A couple of weeks ago we were in a bar in Puerto de la Cruz watching Manchester United sneak a win against Valencia in the Champion's League.
The bar wasn't busy and the Canarian barman commented, “I thought that we'd have a lot more people in to watch Manchester United.”
We just smiled and said nothing because ever year at this time he makes exactly the same comment.
Puerto de la Cruz is busy throughout the summer with Spanish mainlanders who abandon the resort as soon as their children return to school in September. The British winter visitors don't really hit full swing until later in October. And in the period in between there is always a bit of a lull in bars aimed at a British clientèle rather than local residents (actually there's a lull for the whole of the summer in bars aimed at the Brits in Puerto). Subsequently, the bar isn't full for football games at this time of year (exact same thing happens after Easter). This pattern, (not picked up on by everyone it seems) plays out year after year as sure as night follows day. Last year, however, it was different in as much as even during high British season it never really got as busy in the bar as it had been in previous years – the crisis bit deep.
But have times changed and corners been turned on Tenerife?
Recently we were in Playa de las Américas covering amongst a number of things, nightlife in the resort. The area around the Safari centre was relatively busy, but the strip of cabaret bars at Parque de la Paz were packed to capacity with people. At some bars it was standing room only whilst others we couldn't even get into. It was great to see and suggested that in tourist terms, things were looking healthy around that area anyway. Similarly when we moved on to the 'Patch', two of the three bars we went to there were also packed. There were bars that were quiet, but to be cruelly honest, they looked dire.
During the weekend we met with the manager of the Mare Nostrum Resort and the manager of the Arona Gran Hotel in Los Cristianos. One had 96% occupancy, the other 85% occupancy. Facts that paint a promising picture.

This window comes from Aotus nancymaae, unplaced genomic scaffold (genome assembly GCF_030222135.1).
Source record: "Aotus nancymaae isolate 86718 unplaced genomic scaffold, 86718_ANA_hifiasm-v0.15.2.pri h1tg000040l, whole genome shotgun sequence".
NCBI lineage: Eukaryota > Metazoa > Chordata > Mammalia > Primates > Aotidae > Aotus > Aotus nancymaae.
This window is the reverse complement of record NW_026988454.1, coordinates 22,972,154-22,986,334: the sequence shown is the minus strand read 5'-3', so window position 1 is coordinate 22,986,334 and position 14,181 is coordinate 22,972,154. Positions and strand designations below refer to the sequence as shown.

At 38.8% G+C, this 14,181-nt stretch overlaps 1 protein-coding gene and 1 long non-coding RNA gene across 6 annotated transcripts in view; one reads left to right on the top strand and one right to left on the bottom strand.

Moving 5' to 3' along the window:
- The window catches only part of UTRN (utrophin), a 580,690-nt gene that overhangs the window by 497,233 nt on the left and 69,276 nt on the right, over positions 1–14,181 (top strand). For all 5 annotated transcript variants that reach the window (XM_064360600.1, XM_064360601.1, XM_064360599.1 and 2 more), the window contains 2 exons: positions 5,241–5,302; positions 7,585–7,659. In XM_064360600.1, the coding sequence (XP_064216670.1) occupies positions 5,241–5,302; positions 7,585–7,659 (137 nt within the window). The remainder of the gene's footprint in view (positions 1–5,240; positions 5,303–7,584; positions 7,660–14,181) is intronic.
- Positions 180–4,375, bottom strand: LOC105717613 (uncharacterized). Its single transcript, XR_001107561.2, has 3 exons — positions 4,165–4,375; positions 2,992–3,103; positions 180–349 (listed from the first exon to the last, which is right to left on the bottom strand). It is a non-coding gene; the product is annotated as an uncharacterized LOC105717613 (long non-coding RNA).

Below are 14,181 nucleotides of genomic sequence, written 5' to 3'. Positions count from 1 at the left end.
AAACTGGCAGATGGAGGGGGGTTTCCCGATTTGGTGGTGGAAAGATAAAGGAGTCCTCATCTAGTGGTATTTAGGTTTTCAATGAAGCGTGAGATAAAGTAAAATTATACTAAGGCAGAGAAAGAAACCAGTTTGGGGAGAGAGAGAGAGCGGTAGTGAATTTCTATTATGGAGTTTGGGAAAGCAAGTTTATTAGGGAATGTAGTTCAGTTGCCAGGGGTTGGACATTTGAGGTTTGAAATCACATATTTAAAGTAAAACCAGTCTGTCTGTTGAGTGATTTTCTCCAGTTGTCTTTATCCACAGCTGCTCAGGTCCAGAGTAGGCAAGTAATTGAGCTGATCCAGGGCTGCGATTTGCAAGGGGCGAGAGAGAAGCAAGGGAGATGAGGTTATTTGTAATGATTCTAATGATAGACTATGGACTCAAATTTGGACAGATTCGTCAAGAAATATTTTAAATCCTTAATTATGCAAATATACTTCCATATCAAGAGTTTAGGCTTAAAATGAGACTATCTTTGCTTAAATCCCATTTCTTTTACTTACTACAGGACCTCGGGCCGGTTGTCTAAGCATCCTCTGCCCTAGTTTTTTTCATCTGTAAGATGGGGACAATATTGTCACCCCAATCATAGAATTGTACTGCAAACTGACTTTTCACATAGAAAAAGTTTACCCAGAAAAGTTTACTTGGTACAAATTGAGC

We also receive official tourism statistics from the Tenerife government and these show that visitors to Tenerife are up around 8% more than last year; mainly in the south of Tenerife. The north (i.e. Puerto de la Cruz) is still experiencing a tourism crisis for a number of reasons. But unless you frequent the few bars aimed at the Brits, you don't notice it in the same way you would at a purpose built resort. There are even less tourists in La Laguna and Santa Cruz, but you wouldn't class either as being quiet. Places on Tenerife that have a large resident Canarian population are never quiet. In fact if you're the sort of independent traveller that likes to immerse yourself in local culture that isn't touristy, the diminishing British tourists might even be a plus point.
Overall though from a tourism point of view, the signs are all there that the future is looking brighter than it has for a couple of years. However, that doesn't mean that everything in the garden is ever going to be rosy again.
But back to the question is it quiet on Tenerife? If you're going to a small purpose built resort with a couple of AI hotels, then yes. If you're going to a northern resort and looking for the Brit scene then yes again..and if you're going to a rural out-of-the-way location then hell yes. On the other hand if you're going to the cabaret capital of Tenerife in the south, or sticking to fiestas and where the locals go in the north then quiet is definitely not a word that will spring to mind.
And if it does, you've cocked up your research...and it serves you right for not buying Going Native in Tenerife.
Much more than just a tourist guide, Going Native in Tenerife gives you a native's eye view of this surprising, beautiful and diverse Spanish island which lies off the coast of Africa. Inside you will discover: hidden treasures beyond the tourist hotspots, a brief look into Tenerife's past and future, intimate guided tours of towns and villages across the island, personal photographs from the authors' travels, a guide to Tenerife culture and celebrations; tips on when, where and how to enjoy the island’s fiestas and much, much more... So, whether your stay is a week, a month or a lifetime this guide will give you everything that other travel guides won't.
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